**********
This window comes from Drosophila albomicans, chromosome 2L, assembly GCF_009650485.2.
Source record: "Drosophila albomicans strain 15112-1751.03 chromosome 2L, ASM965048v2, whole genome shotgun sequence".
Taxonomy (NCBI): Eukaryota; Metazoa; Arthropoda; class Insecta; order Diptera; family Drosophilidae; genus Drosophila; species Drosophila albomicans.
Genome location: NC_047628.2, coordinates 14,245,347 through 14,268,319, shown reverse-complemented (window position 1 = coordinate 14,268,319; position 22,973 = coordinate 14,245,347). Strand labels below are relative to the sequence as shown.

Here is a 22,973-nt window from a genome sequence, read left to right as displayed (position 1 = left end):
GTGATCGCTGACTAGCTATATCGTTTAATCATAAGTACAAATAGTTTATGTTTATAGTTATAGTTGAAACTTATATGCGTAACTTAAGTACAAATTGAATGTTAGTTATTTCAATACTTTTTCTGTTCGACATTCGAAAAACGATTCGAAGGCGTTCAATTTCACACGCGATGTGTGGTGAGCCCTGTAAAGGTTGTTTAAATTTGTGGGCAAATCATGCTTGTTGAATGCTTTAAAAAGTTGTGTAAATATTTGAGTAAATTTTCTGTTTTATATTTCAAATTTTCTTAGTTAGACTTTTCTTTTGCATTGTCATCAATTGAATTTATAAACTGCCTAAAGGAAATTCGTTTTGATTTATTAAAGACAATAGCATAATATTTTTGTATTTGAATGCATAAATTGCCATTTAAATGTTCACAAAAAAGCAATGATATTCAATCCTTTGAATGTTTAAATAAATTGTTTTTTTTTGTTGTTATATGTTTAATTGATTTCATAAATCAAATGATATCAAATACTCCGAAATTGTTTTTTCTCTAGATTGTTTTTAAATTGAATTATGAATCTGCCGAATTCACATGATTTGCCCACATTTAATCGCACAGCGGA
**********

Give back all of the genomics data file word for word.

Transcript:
This window comes from Drosophila albomicans, chromosome 2L, assembly GCF_009650485.2.
Source record: "Drosophila albomicans strain 15112-1751.03 chromosome 2L, ASM965048v2, whole genome shotgun sequence".
Taxonomy (NCBI): Eukaryota; Metazoa; Arthropoda; class Insecta; order Diptera; family Drosophilidae; genus Drosophila; species Drosophila albomicans.
Genome location: NC_047628.2, coordinates 14,245,347 through 14,268,319, shown reverse-complemented (window position 1 = coordinate 14,268,319; position 22,973 = coordinate 14,245,347). Strand labels below are relative to the sequence as shown.

Here is a 22,973-nt window from a genome sequence, read left to right as displayed (position 1 = left end):
GTGATCGCTGACTAGCTATATCGTTTAATCATAAGTACAAATAGTTTATGTTTATAGTTATAGTTGAAACTTATATGCGTAACTTAAGTACAAATTGAATGTTAGTTATTTCAATACTTTTTCTGTTCGACATTCGAAAAACGATTCGAAGGCGTTCAATTTCACACGCGATGTGTGGTGAGCCCTGTAAAGGTTGTTTAAATTTGTGGGCAAATCATGCTTGTTGAATGCTTTAAAAAGTTGTGTAAATATTTGAGTAAATTTTCTGTTTTATATTTCAAATTTTCTTAGTTAGACTTTTCTTTTGCATTGTCATCAATTGAATTTATAAACTGCCTAAAGGAAATTCGTTTTGATTTATTAAAGACAATAGCATAATATTTTTGTATTTGAATGCATAAATTGCCATTTAAATGTTCACAAAAAAGCAATGATATTCAATCCTTTGAATGTTTAAATAAATTGTTTTTTTTTGTTGTTATATGTTTAATTGATTTCATAAATCAAATGATATCAAATACTCCGAAATTGTTTTTTCTCTAGATTGTTTTTAAATTGAATTATGAATCTGCCGAATTCACATGATTTGCCCACATTTAATCGCACAGCGGA